Using Leverage to Your Advantage in a Negotiation

Using Leverage to Your Advantage in a Negotiation

BKBG Conference workshop leader Derek Gaunt (Black Swan Group) had a great blog post this week about using leverage to gain advantages in negotiations. Derek defines leverage as a perceived advantage that gives you a leg up to achieve the outcome you want.

Leverage is a powerful feeling, Derek writes, and that is one of the reasons why Black Swan Group considers leverage one of the four most emotional words in negotiation. One of the challenges of leverage is that abusing it can lead to broken engagements, poor implementation or deals fraught with regret. Regardless of your position, successful negotiation requires gaining leverage. Derek offered advice for doing so:

Support or legitimize the counterpart’s position with facts, laws, policies or other types of data. The chance of a successful negotiated agreement increases when you demonstrate that you can look through and understand your counterpart’s position. Derek attributes the reason to human nature because most people love to be understood and a summary is a great way to show that you understand someone’s position, feelings and environment.

Use labels and calibrated questions to discover what the opposite party wants and needs. A label might be, “It appears the reason you have said X is because…” When you use labels and calibrated questions, you encourage, natural honest responses from those who don’t like being questioned or don’t like to negotiate.

Employ “What” and “How” questions to deal with inaccuracies. An example, “How did you reach the conclusion that your kitchen will cost $18,000?”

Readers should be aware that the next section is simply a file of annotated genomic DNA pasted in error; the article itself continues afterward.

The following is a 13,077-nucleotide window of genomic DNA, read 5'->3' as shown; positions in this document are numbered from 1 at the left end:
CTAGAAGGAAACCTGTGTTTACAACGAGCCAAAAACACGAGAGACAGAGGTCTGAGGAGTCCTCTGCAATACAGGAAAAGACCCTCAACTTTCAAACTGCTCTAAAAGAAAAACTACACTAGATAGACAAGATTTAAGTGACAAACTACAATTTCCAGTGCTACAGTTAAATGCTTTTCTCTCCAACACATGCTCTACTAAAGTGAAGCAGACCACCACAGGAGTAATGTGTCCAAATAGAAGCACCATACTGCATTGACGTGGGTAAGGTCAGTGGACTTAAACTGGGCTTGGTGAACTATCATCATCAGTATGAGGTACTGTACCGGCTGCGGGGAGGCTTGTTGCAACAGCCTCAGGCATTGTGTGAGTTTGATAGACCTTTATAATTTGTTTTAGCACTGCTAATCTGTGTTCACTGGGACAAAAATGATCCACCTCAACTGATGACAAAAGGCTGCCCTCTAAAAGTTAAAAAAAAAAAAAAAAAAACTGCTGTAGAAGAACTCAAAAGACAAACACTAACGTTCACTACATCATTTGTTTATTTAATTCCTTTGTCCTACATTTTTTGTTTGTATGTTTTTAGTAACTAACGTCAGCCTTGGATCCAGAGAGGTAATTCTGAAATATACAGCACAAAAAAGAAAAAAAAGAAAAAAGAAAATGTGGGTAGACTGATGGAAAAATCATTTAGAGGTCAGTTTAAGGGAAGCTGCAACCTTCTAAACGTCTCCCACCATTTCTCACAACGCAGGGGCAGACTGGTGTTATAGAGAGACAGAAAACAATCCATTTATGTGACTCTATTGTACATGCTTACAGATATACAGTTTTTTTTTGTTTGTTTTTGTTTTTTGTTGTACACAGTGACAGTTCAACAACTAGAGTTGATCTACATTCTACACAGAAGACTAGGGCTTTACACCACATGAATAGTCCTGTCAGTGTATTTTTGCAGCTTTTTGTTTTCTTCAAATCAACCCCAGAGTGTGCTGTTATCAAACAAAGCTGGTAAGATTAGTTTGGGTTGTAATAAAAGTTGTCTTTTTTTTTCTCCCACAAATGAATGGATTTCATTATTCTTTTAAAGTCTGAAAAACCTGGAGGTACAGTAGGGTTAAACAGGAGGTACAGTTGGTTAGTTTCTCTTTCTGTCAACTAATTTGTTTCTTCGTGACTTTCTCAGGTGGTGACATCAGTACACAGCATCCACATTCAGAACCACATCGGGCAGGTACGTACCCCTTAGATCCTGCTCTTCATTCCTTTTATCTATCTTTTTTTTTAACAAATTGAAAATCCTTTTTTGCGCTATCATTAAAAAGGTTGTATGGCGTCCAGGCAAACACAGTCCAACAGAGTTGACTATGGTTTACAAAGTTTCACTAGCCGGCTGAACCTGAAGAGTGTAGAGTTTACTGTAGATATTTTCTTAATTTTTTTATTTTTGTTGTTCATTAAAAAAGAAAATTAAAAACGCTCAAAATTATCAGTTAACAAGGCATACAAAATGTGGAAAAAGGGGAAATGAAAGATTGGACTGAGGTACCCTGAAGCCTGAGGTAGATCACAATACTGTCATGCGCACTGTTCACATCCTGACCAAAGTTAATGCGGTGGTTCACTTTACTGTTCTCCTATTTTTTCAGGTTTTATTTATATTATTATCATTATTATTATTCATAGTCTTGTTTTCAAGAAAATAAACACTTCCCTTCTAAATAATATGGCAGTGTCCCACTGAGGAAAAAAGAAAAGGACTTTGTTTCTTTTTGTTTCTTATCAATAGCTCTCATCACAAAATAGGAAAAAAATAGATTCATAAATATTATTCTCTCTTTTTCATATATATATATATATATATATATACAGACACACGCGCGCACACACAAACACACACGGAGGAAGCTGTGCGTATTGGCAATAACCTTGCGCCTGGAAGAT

Derek says there are at least three black swans – something rare that has a great impact on the negotiation – in every deal. Discovering closely guarded or sometimes blind information enables you to change the direction of the conversation dramatically and provides advantages to reach a desirable outcome.

Use time to your advantage by slowing down the negotiating process. Reducing a sense of urgency sends the message that reaching an agreement is not a priority. Make the first 80 to 90 percent of the conversation about your counterpart, not you, advises Derek. Going slow helps to establish trust.

The last tactic is to use the word “no” to your advantage. Ask questions that will elicit a no response. This provides protection, Derek says and does not threaten autonomy. When you ask for a yes, you are asking for a commitment and most people hate to commit. Ask “how” questions and a bit of deference will make your counterpart feel in control. Using effective pauses and a tone that sounds serious and in control can help get the other person to speak more freely. Also make sure you take steps to control your and your counterpart’s emotions.

Using perceived leverage can make or break a deal. Once you understand what your counterpart’s objectives are, you have leverage.


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